Monday, May 12, 2008

Pattern Instruction for Cross-Racial Eyewitness Identifications

Below, you will find a model instruction on cross-racial eyewitness identifications that was proposed by the Criminal Justice Section of the American Bar Association’s Committee on Rules of Criminal Justice, Evidence, and Police Practices. In January, the committee adopted a resolution to encourage judges to give the following model jury instruction in cases where an eyewitness and the defendant are not the same race:

In this case, the defendant, _______________ (insert
name), is of a different race than ________________
(insert name of identifying witness), the witness
who has identified [him] [her]. You may consider, if you
think it is appropriate to do so, whether the fact that
the defendant is of a different race than the witness
has affected the accuracy of the witness’ original
perception or the accuracy of a later identification. You
should consider that in ordinary human experience,
some people may have greater difficulty in
accurately identifying members of a different race than they do
in identifying members of their own race.

You may also consider whether there are other
factors present in this case which overcome
any such difficulty of identification. [For example, you
may conclude that the witness had sufficient contacts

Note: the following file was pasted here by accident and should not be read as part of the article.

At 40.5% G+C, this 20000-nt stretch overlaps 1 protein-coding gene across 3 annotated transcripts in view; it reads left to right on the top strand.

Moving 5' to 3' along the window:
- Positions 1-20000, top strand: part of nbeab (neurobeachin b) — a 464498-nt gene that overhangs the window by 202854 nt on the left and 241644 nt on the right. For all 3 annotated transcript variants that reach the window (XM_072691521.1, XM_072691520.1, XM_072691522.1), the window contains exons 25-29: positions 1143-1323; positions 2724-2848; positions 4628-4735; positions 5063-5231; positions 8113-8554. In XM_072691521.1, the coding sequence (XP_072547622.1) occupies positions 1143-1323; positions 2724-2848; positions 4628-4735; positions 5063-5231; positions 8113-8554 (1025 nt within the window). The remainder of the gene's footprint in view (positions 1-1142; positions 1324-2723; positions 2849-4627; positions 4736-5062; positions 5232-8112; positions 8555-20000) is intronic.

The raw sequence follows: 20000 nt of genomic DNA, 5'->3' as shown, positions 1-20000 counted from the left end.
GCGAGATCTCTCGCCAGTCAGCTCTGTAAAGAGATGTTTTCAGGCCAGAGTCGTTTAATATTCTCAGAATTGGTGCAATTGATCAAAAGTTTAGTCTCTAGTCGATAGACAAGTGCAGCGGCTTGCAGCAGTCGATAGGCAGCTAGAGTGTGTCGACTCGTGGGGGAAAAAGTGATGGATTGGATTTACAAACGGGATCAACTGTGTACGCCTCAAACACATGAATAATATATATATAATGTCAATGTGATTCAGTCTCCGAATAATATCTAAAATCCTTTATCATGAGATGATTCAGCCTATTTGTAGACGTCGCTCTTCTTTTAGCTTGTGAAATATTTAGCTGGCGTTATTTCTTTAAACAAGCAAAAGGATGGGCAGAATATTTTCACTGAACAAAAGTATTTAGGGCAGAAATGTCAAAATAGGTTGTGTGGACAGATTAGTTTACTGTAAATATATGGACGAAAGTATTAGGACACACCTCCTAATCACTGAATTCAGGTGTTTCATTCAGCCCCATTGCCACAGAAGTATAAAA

with members of the defendant’s race that
[he] [she] would not have greater difficulty in making a
reliable identification.]

The instruction is intended as a supplement for the instructions that are currently used for eyewitness identifications (like PIK Crim.3d 52.20). The committee noted that the instruction is needed most when “… little or no evidence has been presented corroborating the eyewitness identification, and the circumstances raise doubts about the reliability of the identification.” (Minutes of the ABA Criminal Justice Section’s Committeeon Rules of Criminal Procedure, Evidence, and Police Practices, held at Fordham University School of Law, New
York City, Jan. 4, 2008).

The model instruction was based on the bulk of research that shows that cross-racial identifications are not as reliable as same-race identifications. See Michael Salfino, Limits to the Lineup: Why We’re Twice as Likely to Misidentify a Face of Another Race, 40 Psych. Today 6, 30 (Nov./Dec. 2006). In creating the instruction, the committee combined ideas from different jurisdictions. See e.g., United States v. Telfaire, 469 F.2d 552 (D.C. Cir. 1972); People v. Palmer, 154 Cal. App. 3d 79 (Cal. Ct. App. 1984); State v. Long, 721 P.2d 483, 492 (Utah 1986); New Jersey v. Cromedy, 727 A.2d 457 (N.J. 1999); New Jersey Identification Instruction: In-Court and Out of Court Identification, New Jersey Model Criminal Jury Charges, 2002 WL 32976451 (Revised Oct. 1999)).

It seems like a trial judge would be more likely to give an instruction that has the endorsement of the ABA. If you are interested in other ideas regarding eyewitness identifications, check out the eyewitness id blog at http://eyeid.wordpress.com/.

2 comments:

Meryl said...